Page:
Rainworks

The invisible sidewalk ink puts a positive spin on the gloomy weather.

Seattle may not be America's rainiest city, but it's certainly up there. That wetness, coupled with the dreariness of what seems to be an eternally grey sky, could get a little depressing.

But instead of staying cooped up next time it rains, maybe listening to Death Cab for Cutie because gloomy weather requires channeling high school angst, Seattle locals should consider going for a walk. You might stumble onto a "Rainworks" creation around the city—street art made from a sort of invisible ink that only appears when it's wet.

Like so:

(Courtesy of Rainworks)

Local magician Peregrine Church has created 25 to 30 such "rainworks" around town, with more to come. He hopes the sidewalk messages will bring a little cheer to people who are sick of the blah weather.

"It's sort of the ideal Seattle art," Church says in an introductory video. "It's going to rain no matter what. Why not do something cool with it?"

To write their messages, Church and his friend Xack Fischer spray a biodegradable, environment-friendly, water-repellant coating onto the sidewalk through a stencil. When it rains, the surrounding concrete gets wet, but the sprayed bit of concrete stays dry. Take a look:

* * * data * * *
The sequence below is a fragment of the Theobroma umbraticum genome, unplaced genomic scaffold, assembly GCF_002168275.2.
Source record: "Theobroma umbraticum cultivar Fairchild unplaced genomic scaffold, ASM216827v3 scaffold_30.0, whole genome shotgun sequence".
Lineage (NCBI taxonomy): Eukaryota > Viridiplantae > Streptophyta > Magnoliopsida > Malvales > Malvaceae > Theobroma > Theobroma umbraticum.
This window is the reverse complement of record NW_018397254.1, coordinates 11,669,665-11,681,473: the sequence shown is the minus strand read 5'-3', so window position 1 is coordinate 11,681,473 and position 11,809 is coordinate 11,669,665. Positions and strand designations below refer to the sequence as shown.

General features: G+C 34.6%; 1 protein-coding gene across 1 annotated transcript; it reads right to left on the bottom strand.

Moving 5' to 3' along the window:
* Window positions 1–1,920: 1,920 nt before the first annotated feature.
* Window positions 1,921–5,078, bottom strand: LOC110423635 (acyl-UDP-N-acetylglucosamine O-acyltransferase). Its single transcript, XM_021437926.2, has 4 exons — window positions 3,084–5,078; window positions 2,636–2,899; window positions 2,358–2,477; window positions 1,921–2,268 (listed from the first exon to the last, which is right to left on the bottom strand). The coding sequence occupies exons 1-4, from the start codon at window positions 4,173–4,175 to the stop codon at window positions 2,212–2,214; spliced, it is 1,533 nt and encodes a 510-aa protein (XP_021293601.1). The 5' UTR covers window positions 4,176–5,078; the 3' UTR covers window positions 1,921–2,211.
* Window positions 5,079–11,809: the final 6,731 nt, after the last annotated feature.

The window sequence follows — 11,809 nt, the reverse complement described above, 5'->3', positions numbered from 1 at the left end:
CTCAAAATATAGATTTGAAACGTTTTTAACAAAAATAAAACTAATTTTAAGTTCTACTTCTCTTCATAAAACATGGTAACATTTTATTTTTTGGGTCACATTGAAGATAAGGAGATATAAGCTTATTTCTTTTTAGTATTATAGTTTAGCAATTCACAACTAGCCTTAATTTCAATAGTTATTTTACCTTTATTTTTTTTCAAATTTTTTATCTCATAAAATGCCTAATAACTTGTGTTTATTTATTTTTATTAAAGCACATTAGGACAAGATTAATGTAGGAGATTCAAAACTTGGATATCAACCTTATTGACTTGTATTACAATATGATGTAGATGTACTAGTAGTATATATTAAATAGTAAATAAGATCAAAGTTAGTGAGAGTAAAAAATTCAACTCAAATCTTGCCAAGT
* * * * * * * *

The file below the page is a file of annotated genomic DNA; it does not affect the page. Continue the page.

(All images courtesy of Rainworks/Peregrine Church)

And here's a video showing how the artists use their invisible ink:

About the Author

Most Popular

  1. An aerial photo of downtown Miami.
    Life

    The Fastest-Growing U.S. Cities Aren’t What You Think

    Looking at the population and job growth of large cities proper, rather than their metro areas, uncovers some surprises.

  2. Smoke from the fires hangs over Brazil.
    Environment

    Why the Amazon Is on Fire

    The rash of wildfires now consuming the Amazon rainforest can be blamed on a host of human factors, from climate change to deforestation to Brazilian politics.

  3. Maps

    The Children’s Book Map That Led Me Out of Depression

    As a child, I loved the fantastical lands from The Phantom Tollbooth. As a troubled college student, I used them as a roadmap to self-acceptance.

  4. a photo of a tiny house in Oregon
    Design

    How Amazon Could Transform the Tiny House Movement

    Could the e-commerce giant help turn small-home living from a niche fad into a national housing solution?

  5. Fishing boats, with high rises on the banks and a mosque in the distance.
    Environment

    Will Sea-Level Rise Claim Egypt’s Second-Largest City?

    Al-Max village in Alexandria was ruined by floods in 2015. Yet, despite climate change’s growing threat to the city, critics say it has scarcely been addressed.

×